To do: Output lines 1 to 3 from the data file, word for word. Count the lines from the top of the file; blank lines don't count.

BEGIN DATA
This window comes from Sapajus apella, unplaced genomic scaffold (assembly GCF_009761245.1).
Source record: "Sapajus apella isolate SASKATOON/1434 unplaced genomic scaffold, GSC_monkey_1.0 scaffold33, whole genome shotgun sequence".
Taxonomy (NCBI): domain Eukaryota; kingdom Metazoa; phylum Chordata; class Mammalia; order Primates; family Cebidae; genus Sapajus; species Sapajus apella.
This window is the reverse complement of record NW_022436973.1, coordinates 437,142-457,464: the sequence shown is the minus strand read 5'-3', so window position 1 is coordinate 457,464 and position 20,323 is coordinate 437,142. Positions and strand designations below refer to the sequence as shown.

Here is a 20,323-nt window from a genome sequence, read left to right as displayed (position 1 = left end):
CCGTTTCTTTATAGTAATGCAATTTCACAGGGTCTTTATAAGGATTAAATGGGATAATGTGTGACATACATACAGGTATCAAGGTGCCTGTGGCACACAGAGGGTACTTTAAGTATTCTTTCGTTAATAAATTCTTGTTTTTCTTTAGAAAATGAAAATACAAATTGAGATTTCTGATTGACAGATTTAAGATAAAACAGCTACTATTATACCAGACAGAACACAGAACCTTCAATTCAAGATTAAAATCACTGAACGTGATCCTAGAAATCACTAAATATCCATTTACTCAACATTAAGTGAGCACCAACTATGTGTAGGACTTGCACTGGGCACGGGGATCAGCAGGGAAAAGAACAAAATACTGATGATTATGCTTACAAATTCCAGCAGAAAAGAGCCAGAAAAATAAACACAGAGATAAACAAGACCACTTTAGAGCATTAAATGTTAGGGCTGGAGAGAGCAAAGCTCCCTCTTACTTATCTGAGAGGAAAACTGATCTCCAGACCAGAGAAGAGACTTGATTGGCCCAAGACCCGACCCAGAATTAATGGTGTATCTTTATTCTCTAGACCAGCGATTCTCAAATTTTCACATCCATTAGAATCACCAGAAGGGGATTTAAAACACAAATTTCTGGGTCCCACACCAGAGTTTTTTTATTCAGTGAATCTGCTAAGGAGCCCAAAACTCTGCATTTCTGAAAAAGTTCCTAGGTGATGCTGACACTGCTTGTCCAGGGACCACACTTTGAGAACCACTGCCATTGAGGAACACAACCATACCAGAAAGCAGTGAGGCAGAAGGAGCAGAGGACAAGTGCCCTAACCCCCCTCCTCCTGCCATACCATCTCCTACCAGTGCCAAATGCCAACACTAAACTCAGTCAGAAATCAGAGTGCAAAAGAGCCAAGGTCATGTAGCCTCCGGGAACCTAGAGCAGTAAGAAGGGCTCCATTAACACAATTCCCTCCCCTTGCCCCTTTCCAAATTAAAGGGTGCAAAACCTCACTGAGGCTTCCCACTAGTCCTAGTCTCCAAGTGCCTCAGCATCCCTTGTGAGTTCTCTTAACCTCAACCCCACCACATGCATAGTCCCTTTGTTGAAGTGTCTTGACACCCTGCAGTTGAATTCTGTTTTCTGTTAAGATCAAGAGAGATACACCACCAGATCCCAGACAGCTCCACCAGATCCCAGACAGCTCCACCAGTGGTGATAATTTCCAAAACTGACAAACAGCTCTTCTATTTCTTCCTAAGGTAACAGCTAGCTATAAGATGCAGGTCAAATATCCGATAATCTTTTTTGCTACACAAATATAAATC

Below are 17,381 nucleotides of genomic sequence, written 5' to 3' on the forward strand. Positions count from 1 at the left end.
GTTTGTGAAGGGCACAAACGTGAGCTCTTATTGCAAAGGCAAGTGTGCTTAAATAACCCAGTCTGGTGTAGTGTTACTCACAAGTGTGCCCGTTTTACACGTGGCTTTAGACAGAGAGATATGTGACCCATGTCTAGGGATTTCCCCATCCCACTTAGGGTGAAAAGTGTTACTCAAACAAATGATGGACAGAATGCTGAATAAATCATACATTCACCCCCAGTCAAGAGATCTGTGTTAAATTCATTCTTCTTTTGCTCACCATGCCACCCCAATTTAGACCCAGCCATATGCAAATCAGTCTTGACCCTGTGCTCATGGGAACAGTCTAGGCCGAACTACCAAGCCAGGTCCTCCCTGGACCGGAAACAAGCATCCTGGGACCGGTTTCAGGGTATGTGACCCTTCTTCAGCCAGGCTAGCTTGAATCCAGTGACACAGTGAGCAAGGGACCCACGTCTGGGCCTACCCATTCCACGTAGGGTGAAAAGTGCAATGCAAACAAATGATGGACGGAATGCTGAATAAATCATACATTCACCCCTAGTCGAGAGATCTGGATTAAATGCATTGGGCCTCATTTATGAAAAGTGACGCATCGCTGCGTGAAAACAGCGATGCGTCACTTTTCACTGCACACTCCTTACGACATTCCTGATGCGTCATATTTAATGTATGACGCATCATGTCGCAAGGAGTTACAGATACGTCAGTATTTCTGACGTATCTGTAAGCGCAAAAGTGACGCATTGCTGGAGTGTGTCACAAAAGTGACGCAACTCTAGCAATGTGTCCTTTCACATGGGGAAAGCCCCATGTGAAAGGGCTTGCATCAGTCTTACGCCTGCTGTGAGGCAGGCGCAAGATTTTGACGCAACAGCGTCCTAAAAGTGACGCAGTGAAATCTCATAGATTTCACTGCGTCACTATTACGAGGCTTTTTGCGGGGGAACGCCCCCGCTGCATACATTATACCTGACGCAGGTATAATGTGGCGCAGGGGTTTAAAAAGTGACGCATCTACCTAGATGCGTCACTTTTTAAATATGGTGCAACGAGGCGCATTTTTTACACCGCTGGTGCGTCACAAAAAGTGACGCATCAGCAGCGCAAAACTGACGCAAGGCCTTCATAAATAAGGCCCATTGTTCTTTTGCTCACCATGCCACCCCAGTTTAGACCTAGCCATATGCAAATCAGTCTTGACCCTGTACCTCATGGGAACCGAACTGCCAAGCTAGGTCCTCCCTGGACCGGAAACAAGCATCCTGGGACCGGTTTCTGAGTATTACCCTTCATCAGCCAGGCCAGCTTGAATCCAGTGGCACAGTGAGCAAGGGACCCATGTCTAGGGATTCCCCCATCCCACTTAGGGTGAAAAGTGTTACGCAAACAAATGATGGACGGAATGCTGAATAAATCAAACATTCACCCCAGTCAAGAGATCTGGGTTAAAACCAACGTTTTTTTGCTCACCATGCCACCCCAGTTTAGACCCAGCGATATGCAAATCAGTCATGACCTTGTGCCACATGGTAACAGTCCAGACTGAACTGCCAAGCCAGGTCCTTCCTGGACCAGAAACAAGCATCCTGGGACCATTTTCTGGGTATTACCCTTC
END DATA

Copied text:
This window comes from Sapajus apella, unplaced genomic scaffold (assembly GCF_009761245.1).
Source record: "Sapajus apella isolate SASKATOON/1434 unplaced genomic scaffold, GSC_monkey_1.0 scaffold33, whole genome shotgun sequence".
Taxonomy (NCBI): domain Eukaryota; kingdom Metazoa; phylum Chordata; class Mammalia; order Primates; family Cebidae; genus Sapajus; species Sapajus apella.